Music as Therapy: Can Music Help to Regulate Mood?
Music therapy is not a new concept and is commonly used in such areas as improving cognitive functioning, emotional development and enhancement of social skills.
Studies have shown that when in a negative mood such as angry or frustrated, listening to music can aid relaxation and relief from the negative mood.
Studies have also shown that listening to music in old age is associated with increased positive emotions, improved quality of life, increased hope and better physical and mental health.
Researchers from Bar-Ilan University examined people’s beliefs about the impact of music on the regulation of a bad mood by asking participants:
whether they tend to listen to music when feeling bad, and if so, what is the mood of the music (i.e., sad or happy) they choose, and whether they believe that music can improve their mood.
The research team found participants who reported turning to music when they were feeling bad were using music as a strategy to regulate their mood. (Shifriss et al, 2014)
a regulation strategy that can be considered as focusing, that is, of directing more attention to their emotions.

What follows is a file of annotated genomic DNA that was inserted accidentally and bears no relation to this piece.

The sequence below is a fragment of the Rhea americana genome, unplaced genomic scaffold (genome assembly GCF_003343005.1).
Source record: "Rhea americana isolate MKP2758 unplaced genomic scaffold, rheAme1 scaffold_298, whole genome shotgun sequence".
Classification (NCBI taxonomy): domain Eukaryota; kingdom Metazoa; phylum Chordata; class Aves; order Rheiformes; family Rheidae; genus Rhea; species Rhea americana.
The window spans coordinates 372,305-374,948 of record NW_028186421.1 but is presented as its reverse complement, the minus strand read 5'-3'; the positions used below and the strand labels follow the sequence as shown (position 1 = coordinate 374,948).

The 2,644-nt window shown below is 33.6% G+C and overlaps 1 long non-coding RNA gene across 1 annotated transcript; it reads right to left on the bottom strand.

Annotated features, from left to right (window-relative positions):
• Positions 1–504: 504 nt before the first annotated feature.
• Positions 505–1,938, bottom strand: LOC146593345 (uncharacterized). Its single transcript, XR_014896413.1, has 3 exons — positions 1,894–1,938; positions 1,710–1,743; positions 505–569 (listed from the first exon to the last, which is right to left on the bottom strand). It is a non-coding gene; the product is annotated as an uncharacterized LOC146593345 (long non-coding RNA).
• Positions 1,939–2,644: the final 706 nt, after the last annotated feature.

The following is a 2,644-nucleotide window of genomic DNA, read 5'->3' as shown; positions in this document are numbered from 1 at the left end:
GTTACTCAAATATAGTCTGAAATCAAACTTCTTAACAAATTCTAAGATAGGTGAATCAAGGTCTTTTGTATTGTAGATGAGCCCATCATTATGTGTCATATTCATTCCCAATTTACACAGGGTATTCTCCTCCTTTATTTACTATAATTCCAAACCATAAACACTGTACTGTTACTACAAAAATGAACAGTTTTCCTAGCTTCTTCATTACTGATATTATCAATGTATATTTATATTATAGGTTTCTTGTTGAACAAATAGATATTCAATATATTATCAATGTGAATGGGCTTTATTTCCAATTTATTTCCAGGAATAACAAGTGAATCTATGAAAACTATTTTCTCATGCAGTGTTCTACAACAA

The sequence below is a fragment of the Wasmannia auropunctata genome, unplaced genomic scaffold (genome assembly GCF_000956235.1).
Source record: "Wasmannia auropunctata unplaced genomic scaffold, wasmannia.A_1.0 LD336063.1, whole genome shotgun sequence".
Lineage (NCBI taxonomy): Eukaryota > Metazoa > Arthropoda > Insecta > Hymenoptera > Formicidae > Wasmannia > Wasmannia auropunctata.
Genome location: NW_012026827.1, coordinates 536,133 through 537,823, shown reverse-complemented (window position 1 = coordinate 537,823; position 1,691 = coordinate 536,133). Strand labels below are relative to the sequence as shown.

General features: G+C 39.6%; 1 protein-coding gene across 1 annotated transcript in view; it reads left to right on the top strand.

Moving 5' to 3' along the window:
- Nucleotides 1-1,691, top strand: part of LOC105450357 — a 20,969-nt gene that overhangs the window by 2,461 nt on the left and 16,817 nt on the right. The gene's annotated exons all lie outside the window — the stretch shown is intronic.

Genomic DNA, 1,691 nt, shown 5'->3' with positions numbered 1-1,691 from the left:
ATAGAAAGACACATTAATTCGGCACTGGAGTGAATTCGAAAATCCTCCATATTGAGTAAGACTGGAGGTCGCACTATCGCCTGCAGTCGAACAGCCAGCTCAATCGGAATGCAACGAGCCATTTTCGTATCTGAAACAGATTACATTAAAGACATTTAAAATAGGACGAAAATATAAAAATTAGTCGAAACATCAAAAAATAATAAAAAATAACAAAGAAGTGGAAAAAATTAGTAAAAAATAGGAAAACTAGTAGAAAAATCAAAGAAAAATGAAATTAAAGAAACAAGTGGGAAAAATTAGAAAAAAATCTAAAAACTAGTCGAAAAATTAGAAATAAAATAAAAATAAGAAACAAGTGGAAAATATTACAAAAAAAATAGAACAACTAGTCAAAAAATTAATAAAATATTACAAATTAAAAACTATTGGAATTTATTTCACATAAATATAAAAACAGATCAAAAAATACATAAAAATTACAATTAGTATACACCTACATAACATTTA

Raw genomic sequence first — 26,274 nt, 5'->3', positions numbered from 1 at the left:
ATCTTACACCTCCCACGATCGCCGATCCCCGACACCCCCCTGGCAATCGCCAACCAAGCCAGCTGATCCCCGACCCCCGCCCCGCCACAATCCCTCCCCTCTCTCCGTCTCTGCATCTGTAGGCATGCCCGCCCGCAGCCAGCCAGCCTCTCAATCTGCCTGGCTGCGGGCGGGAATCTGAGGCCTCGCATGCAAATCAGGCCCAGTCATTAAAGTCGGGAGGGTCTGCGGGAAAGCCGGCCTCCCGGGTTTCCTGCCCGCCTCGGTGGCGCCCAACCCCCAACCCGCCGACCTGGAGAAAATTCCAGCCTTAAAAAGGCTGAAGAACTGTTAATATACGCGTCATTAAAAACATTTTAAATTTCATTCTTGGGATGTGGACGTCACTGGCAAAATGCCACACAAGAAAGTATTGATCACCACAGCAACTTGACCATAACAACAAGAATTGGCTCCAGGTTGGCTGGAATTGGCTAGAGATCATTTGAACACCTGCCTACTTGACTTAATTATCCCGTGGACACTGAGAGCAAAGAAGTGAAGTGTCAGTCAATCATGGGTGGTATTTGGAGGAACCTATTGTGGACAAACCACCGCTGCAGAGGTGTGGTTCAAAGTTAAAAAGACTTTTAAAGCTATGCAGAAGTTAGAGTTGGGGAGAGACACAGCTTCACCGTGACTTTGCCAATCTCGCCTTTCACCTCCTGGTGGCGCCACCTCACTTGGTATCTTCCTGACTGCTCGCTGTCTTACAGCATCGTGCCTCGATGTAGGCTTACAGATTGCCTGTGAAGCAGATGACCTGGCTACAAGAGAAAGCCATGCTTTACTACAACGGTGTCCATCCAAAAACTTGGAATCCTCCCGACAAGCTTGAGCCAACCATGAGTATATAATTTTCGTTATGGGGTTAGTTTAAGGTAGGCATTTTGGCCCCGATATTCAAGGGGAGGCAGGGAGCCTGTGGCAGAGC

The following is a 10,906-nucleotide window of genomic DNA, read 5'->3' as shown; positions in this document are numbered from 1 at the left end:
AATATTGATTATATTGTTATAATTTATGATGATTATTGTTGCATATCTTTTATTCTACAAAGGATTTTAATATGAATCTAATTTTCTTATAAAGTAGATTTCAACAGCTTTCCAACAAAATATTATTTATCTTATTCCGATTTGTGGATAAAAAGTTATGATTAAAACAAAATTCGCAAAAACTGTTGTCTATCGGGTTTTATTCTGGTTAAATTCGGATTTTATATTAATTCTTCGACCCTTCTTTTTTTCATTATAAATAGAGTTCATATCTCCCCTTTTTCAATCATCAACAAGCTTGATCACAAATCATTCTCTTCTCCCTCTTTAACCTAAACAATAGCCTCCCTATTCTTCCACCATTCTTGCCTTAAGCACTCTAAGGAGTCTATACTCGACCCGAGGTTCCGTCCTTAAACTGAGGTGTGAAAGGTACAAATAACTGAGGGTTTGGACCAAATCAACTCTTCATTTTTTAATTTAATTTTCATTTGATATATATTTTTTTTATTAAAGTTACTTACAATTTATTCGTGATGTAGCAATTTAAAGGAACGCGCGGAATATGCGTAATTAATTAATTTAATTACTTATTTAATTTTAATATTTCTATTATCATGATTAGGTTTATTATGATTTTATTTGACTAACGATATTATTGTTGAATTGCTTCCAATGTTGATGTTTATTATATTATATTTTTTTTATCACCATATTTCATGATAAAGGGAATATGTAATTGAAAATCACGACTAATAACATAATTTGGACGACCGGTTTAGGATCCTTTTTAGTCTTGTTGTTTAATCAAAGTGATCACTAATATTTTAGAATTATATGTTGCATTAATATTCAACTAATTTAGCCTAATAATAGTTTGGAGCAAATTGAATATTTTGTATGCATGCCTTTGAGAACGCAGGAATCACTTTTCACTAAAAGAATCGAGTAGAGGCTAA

However those who reported turning to music when feeling bad did not report using the music as a distraction.
a regulation strategy that can be considered as distraction, that is, of trying to repair their mood, more intensively.
As well as other findings, the research found that people who turn to music generally believe in the music’s power to regulate their mood more than those who don’t, believing that music will entertain them, calm them, divert attention, release negative emotions as well as helping them to embrace a new perspective.
This study highlights the importance of establishing a baseline mood when music is being used as therapy, as the type of music may be a moderating factor in regulating mood.